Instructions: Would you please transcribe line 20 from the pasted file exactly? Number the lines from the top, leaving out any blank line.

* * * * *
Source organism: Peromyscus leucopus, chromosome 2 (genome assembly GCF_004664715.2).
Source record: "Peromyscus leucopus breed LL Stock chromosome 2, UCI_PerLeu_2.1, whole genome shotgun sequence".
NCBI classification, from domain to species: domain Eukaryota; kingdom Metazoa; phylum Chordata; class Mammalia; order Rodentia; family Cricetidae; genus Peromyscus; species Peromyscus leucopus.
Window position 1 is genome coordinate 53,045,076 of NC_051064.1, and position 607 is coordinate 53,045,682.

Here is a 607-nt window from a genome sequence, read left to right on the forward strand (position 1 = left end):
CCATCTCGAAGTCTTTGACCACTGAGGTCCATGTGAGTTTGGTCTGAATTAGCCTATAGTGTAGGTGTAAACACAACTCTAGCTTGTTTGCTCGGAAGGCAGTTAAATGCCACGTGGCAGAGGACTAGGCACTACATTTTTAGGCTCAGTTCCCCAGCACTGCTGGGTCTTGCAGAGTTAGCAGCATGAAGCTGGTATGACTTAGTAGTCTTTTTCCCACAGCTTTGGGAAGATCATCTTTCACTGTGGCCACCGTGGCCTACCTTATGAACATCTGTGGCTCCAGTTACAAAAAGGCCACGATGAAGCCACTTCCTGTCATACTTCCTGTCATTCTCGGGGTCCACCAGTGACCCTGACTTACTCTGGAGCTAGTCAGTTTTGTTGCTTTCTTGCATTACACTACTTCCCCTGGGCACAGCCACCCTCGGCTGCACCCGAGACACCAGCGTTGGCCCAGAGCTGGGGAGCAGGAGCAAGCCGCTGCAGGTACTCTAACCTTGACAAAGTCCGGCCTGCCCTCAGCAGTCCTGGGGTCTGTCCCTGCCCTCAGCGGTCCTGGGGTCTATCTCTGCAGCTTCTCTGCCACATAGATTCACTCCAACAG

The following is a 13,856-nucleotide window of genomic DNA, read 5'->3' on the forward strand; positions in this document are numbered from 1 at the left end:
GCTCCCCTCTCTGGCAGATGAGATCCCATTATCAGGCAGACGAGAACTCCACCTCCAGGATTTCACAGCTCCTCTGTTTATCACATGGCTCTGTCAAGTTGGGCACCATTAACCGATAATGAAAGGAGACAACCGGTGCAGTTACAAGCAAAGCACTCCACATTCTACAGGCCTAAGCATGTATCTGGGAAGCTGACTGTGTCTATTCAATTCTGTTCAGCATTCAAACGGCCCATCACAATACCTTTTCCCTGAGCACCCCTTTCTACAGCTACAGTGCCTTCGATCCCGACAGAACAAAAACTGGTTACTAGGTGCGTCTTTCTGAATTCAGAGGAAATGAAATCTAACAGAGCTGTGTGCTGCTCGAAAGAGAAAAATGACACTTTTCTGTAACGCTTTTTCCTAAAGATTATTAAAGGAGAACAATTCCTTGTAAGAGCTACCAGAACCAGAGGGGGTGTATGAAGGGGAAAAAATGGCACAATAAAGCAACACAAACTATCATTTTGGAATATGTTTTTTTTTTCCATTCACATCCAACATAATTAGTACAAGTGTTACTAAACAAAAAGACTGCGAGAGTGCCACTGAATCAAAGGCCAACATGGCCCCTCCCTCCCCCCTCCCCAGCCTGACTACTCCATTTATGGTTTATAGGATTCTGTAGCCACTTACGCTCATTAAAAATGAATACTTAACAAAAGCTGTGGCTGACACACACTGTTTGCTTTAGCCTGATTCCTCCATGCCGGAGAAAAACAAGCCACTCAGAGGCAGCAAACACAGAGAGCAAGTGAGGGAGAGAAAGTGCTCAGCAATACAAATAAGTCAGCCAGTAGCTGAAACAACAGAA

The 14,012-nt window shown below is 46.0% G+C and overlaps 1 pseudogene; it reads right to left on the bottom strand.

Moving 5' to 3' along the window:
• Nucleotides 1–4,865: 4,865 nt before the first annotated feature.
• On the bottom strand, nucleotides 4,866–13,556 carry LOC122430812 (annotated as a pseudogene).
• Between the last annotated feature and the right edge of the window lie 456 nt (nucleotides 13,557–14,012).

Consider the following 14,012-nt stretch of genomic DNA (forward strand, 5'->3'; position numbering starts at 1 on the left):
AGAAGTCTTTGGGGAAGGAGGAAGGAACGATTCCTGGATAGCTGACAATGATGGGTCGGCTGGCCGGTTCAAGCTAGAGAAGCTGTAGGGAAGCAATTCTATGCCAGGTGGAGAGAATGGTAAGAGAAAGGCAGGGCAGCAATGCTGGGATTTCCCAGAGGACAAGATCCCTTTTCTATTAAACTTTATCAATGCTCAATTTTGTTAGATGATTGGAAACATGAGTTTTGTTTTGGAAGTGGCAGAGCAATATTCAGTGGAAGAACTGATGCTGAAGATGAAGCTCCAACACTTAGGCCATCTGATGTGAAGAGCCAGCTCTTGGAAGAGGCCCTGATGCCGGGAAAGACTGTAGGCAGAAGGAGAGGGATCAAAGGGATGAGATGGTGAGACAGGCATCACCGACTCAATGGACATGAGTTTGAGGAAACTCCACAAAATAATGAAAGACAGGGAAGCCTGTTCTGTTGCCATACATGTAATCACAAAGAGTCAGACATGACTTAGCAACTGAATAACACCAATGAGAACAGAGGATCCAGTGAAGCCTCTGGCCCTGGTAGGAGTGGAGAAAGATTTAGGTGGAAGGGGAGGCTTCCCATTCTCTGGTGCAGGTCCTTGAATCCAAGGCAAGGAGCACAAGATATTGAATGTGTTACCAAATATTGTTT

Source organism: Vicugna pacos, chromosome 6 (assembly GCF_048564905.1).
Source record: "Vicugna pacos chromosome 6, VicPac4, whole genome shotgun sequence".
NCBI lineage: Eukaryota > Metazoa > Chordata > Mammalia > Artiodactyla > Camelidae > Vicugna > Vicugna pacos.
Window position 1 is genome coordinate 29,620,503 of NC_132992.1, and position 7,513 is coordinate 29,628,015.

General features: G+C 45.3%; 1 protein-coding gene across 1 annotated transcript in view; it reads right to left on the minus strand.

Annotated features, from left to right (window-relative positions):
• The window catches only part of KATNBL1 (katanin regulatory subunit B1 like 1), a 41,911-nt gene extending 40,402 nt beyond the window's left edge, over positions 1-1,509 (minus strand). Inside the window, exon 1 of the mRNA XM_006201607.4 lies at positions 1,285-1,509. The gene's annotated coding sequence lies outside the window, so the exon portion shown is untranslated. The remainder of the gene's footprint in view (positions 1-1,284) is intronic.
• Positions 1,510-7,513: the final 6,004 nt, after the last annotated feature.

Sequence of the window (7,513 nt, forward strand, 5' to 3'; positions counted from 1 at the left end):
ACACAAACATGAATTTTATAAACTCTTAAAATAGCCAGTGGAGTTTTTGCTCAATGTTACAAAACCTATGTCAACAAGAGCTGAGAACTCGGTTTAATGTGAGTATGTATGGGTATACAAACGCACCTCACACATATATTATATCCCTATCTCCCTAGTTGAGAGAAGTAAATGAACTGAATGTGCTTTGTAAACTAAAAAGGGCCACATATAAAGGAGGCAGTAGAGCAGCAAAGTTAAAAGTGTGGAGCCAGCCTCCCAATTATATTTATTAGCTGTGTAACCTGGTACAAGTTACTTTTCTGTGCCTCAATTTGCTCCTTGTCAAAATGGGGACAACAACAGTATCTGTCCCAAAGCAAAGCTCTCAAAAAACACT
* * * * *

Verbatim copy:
General features: G+C 45.3%; 1 protein-coding gene across 1 annotated transcript in view; it reads right to left on the minus strand.